I was just reading through the emails over the last couple of days, and a familiar theme has arisen. It's funny, things that seem to make perfect sense to one person don't always make sense to others. I think we all suffer from this! In any case, it's come to my attention that it may not be perfectly clear how to go about signing up for a class. :-)

Unfortunately, at this time we do not have a way to offer class sign-ups through our website - so you need to actually call us!

Here's what you do:

When you see a class you are interested in - please call the store during our business hours (see below) the number is 416.701.1373 x 1 or toll free 1.877.473.2323 x 1

The front store staff are the best ones to speak to regarding a class signup. They have the schedule book, and are usually standing right next to the cash register and the credit card machine. ;-) (Because we need a deposit to hold your spot!)

Our store hours are from 11am to 6pm - Monday through Wednesday, and 11am to 8pm Thursday and Friday, Saturday 9 - 6, Sunday 11 - 5

Alternately, if you can't call during those hours, you can leave a message - the general mail is fine. See - we're pretty much all night owls here - and we don't have anyone answering the phones before 11 am on week days. Or email us your phone number and we'll call you back.

Hope to see you soon!

Wednesday, July 15, 2009

Bead Speak Crossword Puzzle

Have you got beads on the brains? Try this bead speak crossword puzzle from BeadingDaily

Be sure to check out the contests page on beading daily as well for your chance to see your projects in print!

Tuesday, July 14, 2009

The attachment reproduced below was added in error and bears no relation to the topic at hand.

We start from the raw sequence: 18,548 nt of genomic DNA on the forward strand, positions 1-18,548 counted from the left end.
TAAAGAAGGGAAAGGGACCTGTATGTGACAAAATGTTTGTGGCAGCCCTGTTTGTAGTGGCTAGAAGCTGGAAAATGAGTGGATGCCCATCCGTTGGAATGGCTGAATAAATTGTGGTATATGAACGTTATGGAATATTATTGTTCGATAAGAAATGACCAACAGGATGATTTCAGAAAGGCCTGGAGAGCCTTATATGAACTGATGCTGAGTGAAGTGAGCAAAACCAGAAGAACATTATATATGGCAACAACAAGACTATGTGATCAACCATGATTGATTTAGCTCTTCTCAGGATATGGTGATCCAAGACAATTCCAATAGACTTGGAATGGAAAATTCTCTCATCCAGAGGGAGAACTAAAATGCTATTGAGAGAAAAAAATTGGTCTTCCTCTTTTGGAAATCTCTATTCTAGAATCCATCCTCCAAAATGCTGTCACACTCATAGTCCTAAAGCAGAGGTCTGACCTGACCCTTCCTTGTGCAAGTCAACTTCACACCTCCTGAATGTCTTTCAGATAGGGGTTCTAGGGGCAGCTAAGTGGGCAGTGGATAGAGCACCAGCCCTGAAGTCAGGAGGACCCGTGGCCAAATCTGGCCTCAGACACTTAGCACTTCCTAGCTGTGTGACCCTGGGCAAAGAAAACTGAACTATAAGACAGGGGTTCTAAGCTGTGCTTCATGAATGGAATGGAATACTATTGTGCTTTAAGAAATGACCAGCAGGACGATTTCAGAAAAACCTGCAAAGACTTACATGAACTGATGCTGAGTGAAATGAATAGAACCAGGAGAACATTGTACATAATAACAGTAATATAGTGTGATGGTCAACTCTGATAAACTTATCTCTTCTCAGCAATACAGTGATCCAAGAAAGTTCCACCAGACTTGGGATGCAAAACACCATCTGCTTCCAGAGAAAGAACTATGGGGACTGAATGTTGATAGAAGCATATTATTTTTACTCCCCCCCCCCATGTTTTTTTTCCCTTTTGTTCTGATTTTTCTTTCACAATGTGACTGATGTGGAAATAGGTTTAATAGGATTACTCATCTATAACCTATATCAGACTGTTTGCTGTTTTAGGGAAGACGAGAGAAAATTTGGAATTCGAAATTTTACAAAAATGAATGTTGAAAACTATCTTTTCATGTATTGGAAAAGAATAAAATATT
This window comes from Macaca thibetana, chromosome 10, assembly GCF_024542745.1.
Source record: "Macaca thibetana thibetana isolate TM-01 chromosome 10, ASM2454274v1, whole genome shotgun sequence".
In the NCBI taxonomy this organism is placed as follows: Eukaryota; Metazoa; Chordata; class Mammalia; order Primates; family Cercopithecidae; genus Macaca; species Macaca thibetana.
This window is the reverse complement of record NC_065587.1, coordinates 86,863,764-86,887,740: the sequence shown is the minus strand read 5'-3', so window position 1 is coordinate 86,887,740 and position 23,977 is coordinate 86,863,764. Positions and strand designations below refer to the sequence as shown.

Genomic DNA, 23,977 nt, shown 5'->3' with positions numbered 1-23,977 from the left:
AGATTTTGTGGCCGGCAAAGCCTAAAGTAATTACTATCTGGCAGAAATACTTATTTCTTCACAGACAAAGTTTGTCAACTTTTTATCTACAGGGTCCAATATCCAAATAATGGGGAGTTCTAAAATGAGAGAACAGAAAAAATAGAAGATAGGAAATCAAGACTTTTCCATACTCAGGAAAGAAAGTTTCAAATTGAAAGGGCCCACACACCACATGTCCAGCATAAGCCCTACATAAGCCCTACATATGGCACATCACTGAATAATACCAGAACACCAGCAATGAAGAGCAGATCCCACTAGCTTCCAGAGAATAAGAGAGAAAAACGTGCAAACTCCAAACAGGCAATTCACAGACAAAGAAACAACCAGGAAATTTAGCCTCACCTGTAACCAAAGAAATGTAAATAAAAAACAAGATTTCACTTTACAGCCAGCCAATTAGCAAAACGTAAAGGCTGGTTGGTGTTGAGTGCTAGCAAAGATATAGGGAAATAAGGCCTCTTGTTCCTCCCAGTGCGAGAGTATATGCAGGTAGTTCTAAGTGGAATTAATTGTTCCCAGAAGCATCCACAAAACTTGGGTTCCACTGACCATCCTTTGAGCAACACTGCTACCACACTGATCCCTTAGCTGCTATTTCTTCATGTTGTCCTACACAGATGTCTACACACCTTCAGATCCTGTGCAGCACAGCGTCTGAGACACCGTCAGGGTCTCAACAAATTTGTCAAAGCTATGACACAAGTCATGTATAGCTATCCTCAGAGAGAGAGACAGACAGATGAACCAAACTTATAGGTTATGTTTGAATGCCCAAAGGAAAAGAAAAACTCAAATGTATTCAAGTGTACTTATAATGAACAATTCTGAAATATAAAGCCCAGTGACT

Some exciting classes coming up soon....

Sorry I am posting a bit late today, I am home with the kiddies this week so I am at the mercy of the nap schedule. That being said we do have some exciting news...we have booked two classes this fall with Michael David Sturlin!

Michael David Sturlin's 40 year career as a studio jewelry artist, educator, industry consultant and award winning goldsmith includes recognition from the World Gold Council, the American Jewelry Design Council, and the Jewelers of America's JA NY New Designer Gallery. Michael's internationally acclaimed jewelry focusing on minimalism in precious metal has been published in 75 magazine articles and is featured in the books MASTERS:GOLD and Crocheted Wire Jewelry.

Faculty member of the Revere Academy of Jewelry Arts, and a popular visiting guest, artist and conference presenter, Michael devotes his time to sharing his expertise and insight with students at every level from beginners to accomplished professionals.

October 22nd and 23rd Michael is offering his signature Hand Crochet Chain. This workshop is open to students of all levels.

October 24th and 25th is Michael's Quick Clasps and Findings Workshop. This is a beginner plus/intermediate level class. Students should have some understanding of basic metal smithing.

Please note that the kit fee is still to be determined, those fees should be determined over the next couple of weeks.

Looking for something a bit sooner? No problem we have tons of classes coming up this week. Thursday July 16th Catherine Winter's How to Price Your Jewelry-Starting a Microbusiness runs from 6-9:15pm.

Stephanie Dixon's new class Turquoise Lustre Blooms is on Saturday July 18th from 2-5pm.

Wednesday July 22nd is a 4 hour Introduction to Lampworking with Dwyn Tomlinson from 4-8pm.

Thursday July 23rd is Pam Kearn's Spirals of Delight from 6:30 to 9:00pm. This is a great class for beaders of all levels. You will learn peyote but also how to incorporate focal beads into your pieces.

Saturday July 25th we have two classes with Robert Burton Wire Wrapped Beaded Bracelet and Earrings from 10-1pm

And Simple Wire Wrapping Techniques from 2-5pm.

Sunday July 26th is Stephanie Dixon's Wire Bead Crochet Multistrand Necklace from 1-4pm.

Don't forget about Happy Hour Torching this Thursday from 5-9pm, buy one hour get one free! Dwyn will be in around 7ish, don't forget to book your torch in advance.

Happy Beading